NASHVILLE, Tenn. — The Tennessee Senate advanced legislation that would require school districts to alert parents of any instruction on sexual orientation or gender identity.
The bill also allows parents or guardians to opt their students out of such instruction.
Backers of the bill argued Monday that the measure strengthens parental rights, but critics counter it could further alienate students already marginalized.
After clearing the Senate, the bill must now pass the GOP-controlled House.
Governor Bill Lee has not weighed publicly whether he supports the measure.
The Tennessee Senate advanced a bill on Wednesday that would allow students to opt-out of lessons that involve LGBTQ+ content.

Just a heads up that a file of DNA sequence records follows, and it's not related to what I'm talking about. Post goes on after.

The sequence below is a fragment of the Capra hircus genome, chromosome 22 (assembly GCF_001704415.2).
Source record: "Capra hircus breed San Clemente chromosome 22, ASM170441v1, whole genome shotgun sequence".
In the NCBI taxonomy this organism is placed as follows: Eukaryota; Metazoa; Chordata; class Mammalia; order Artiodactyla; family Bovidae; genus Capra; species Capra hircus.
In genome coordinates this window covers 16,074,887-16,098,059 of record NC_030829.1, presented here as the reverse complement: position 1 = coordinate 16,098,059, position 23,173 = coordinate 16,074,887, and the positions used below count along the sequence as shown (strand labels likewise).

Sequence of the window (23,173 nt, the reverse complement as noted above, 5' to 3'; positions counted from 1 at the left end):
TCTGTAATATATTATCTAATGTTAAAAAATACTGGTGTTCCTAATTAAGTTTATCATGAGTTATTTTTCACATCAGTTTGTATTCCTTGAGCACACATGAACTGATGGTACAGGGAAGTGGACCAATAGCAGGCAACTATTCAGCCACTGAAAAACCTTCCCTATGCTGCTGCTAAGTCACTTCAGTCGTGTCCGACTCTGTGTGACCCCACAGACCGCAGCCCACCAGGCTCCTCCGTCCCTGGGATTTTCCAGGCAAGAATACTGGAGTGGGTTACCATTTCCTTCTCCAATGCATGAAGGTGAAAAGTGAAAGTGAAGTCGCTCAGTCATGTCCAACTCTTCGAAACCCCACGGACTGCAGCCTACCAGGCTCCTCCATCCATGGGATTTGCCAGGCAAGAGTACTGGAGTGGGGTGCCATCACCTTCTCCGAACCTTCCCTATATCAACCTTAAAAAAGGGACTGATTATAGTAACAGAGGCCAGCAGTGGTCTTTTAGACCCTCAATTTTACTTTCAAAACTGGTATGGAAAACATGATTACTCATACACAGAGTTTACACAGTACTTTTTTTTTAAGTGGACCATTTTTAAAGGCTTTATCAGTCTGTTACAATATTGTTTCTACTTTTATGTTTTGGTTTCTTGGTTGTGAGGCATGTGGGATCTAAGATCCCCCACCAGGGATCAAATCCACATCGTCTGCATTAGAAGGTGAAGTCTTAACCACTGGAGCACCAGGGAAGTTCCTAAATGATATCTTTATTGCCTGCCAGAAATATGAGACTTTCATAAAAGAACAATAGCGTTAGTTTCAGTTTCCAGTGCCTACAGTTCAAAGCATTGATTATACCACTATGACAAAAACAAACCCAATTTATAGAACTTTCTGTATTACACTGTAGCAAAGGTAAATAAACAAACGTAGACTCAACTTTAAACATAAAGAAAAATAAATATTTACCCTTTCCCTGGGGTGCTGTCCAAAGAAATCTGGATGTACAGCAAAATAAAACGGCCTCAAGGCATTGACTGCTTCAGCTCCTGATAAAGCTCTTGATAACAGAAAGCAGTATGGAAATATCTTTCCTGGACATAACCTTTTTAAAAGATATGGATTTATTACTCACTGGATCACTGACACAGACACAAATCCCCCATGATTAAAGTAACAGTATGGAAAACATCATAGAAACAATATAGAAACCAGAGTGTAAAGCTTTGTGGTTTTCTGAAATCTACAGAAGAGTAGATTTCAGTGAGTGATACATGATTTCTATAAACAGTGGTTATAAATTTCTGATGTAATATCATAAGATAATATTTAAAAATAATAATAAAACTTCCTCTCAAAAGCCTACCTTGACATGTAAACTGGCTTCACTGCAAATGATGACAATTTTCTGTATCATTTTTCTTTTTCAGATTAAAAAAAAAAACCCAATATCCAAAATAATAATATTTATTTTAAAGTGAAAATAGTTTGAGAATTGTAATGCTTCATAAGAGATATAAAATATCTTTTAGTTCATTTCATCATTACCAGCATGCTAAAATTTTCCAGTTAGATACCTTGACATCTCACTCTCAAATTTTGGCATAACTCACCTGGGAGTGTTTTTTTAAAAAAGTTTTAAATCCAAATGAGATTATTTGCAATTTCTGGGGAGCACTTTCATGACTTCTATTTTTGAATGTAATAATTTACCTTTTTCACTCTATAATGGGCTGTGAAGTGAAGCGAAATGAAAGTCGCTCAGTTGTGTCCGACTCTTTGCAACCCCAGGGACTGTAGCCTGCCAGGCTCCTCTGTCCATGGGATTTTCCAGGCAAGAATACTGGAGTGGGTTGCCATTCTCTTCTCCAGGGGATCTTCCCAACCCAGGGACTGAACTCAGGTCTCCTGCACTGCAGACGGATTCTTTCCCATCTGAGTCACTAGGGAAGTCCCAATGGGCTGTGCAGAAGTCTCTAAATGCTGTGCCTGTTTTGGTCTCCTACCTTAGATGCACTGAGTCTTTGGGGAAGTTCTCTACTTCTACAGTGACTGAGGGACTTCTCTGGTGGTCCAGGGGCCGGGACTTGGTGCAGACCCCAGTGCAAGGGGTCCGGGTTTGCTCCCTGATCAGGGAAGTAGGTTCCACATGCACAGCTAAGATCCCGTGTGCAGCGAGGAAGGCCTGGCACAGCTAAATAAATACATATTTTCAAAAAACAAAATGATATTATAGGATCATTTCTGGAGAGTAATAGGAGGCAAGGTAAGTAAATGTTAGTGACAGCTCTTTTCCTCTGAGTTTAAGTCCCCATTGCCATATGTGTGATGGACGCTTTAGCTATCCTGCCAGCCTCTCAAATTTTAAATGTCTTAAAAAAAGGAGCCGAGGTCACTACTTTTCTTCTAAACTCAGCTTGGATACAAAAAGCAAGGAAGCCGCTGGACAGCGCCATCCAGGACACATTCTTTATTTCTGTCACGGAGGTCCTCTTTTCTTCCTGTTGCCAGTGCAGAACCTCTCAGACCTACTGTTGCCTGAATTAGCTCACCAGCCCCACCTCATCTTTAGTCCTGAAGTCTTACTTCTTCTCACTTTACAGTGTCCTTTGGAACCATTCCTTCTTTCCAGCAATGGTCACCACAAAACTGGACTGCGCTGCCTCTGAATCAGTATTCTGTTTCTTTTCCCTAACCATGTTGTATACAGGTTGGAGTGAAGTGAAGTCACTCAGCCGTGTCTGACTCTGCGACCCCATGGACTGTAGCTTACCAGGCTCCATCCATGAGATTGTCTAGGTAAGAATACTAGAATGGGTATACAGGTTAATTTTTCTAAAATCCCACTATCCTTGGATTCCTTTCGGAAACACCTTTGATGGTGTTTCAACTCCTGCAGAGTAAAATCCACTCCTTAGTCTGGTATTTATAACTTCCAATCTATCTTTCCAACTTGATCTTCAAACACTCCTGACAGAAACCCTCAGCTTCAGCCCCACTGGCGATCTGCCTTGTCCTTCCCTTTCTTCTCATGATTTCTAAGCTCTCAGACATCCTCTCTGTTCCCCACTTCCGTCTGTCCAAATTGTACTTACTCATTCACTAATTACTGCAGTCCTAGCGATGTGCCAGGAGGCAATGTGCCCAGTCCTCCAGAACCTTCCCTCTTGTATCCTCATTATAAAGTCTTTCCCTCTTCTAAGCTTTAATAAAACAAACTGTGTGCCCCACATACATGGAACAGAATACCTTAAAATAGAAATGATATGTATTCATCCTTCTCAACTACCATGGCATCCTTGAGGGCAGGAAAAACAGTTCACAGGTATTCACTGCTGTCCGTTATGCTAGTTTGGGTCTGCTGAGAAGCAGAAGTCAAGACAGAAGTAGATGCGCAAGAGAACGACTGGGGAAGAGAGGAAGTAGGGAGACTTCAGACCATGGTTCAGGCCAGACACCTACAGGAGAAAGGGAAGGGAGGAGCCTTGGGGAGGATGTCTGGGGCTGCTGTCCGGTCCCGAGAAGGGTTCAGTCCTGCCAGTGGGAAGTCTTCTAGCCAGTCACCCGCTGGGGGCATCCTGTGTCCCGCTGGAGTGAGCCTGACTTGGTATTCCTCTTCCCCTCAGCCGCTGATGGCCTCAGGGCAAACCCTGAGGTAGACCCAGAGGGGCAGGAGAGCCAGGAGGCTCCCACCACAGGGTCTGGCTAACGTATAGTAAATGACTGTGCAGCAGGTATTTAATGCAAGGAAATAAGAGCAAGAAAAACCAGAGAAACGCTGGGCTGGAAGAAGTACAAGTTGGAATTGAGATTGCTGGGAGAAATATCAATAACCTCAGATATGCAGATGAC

S.B. 1229 was introduced by Senator Paul Rose (R - Tipton County, part of Shelby County) and would require schools to notify parents about upcoming lessons within 30 days of teaching them, regardless of its context.
If the instruction includes content about sexual orientation or gender identity, regardless of whether it's offered as part of a family life program or sex education program, schools would need to notify parents about it. Parents would also be able to examine instructional materials and speak with educators about them.
The bill specifies that instruction of LGBTQ+ content can include distributing materials, administering tests, or conducting surveys.
If a parent wants, they can request students to be excused from the lesson. They would need to submit a written request to educators, and the school would not be able to penalize students who are excused.
The bill passed the Senate Education Committee and is headed to the full Senate for a vote.